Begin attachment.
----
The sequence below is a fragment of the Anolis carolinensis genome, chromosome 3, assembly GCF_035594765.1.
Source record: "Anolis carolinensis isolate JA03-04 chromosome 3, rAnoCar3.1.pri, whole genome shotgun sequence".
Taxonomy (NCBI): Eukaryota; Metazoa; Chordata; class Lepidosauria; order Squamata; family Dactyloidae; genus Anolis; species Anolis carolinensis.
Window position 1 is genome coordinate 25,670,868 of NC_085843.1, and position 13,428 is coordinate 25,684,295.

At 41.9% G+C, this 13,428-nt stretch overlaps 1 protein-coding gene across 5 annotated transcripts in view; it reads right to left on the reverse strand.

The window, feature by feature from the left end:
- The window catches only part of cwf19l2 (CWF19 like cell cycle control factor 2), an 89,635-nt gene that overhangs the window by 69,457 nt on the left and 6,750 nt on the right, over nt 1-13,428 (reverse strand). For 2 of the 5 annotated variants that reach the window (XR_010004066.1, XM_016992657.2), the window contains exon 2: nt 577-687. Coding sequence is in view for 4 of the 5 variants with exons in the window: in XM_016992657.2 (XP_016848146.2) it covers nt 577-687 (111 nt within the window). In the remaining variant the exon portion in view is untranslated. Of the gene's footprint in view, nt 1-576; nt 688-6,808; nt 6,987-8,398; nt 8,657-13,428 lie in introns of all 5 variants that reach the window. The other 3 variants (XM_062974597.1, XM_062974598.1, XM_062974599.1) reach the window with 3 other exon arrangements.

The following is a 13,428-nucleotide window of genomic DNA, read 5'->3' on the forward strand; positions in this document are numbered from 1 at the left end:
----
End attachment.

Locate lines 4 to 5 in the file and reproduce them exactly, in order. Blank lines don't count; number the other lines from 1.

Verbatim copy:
Window position 1 is genome coordinate 25,670,868 of NC_085843.1, and position 13,428 is coordinate 25,684,295.

At 41.9% G+C, this 13,428-nt stretch overlaps 1 protein-coding gene across 5 annotated transcripts in view; it reads right to left on the reverse strand.